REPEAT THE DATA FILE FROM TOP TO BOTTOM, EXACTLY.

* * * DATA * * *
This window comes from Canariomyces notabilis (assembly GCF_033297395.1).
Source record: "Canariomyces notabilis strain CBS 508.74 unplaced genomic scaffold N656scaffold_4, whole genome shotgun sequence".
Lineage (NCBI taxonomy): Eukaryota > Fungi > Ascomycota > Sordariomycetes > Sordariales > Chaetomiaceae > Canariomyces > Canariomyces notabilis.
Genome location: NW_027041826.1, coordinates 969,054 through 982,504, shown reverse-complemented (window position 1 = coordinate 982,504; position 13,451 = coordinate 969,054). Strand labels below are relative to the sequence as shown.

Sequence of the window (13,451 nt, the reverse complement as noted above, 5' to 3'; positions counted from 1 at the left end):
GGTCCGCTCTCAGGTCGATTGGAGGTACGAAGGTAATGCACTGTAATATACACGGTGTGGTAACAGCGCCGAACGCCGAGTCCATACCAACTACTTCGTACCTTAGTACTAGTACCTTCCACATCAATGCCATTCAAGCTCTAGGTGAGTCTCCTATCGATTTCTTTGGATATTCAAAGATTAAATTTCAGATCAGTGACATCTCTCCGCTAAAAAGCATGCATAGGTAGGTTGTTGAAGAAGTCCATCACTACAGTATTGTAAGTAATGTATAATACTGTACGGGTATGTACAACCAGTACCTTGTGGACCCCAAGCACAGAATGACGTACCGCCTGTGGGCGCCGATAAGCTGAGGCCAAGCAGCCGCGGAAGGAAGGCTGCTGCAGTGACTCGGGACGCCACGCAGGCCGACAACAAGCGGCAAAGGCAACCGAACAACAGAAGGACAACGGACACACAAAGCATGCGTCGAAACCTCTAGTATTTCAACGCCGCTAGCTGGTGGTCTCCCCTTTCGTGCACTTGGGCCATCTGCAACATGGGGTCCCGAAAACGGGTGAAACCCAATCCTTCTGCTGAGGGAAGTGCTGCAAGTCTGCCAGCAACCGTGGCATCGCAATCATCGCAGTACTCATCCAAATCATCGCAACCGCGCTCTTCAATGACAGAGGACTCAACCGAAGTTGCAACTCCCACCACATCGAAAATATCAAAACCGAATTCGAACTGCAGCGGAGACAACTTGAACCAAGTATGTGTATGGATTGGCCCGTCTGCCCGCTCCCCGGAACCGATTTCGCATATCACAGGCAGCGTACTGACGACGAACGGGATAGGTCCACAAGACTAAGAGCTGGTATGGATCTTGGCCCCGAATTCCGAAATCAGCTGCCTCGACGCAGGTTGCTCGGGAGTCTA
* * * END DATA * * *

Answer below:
This window comes from Canariomyces notabilis (assembly GCF_033297395.1).
Source record: "Canariomyces notabilis strain CBS 508.74 unplaced genomic scaffold N656scaffold_4, whole genome shotgun sequence".
Lineage (NCBI taxonomy): Eukaryota > Fungi > Ascomycota > Sordariomycetes > Sordariales > Chaetomiaceae > Canariomyces > Canariomyces notabilis.
Genome location: NW_027041826.1, coordinates 969,054 through 982,504, shown reverse-complemented (window position 1 = coordinate 982,504; position 13,451 = coordinate 969,054). Strand labels below are relative to the sequence as shown.

Sequence of the window (13,451 nt, the reverse complement as noted above, 5' to 3'; positions counted from 1 at the left end):
GGTCCGCTCTCAGGTCGATTGGAGGTACGAAGGTAATGCACTGTAATATACACGGTGTGGTAACAGCGCCGAACGCCGAGTCCATACCAACTACTTCGTACCTTAGTACTAGTACCTTCCACATCAATGCCATTCAAGCTCTAGGTGAGTCTCCTATCGATTTCTTTGGATATTCAAAGATTAAATTTCAGATCAGTGACATCTCTCCGCTAAAAAGCATGCATAGGTAGGTTGTTGAAGAAGTCCATCACTACAGTATTGTAAGTAATGTATAATACTGTACGGGTATGTACAACCAGTACCTTGTGGACCCCAAGCACAGAATGACGTACCGCCTGTGGGCGCCGATAAGCTGAGGCCAAGCAGCCGCGGAAGGAAGGCTGCTGCAGTGACTCGGGACGCCACGCAGGCCGACAACAAGCGGCAAAGGCAACCGAACAACAGAAGGACAACGGACACACAAAGCATGCGTCGAAACCTCTAGTATTTCAACGCCGCTAGCTGGTGGTCTCCCCTTTCGTGCACTTGGGCCATCTGCAACATGGGGTCCCGAAAACGGGTGAAACCCAATCCTTCTGCTGAGGGAAGTGCTGCAAGTCTGCCAGCAACCGTGGCATCGCAATCATCGCAGTACTCATCCAAATCATCGCAACCGCGCTCTTCAATGACAGAGGACTCAACCGAAGTTGCAACTCCCACCACATCGAAAATATCAAAACCGAATTCGAACTGCAGCGGAGACAACTTGAACCAAGTATGTGTATGGATTGGCCCGTCTGCCCGCTCCCCGGAACCGATTTCGCATATCACAGGCAGCGTACTGACGACGAACGGGATAGGTCCACAAGACTAAGAGCTGGTATGGATCTTGGCCCCGAATTCCGAAATCAGCTGCCTCGACGCAGGTTGCTCGGGAGTCTA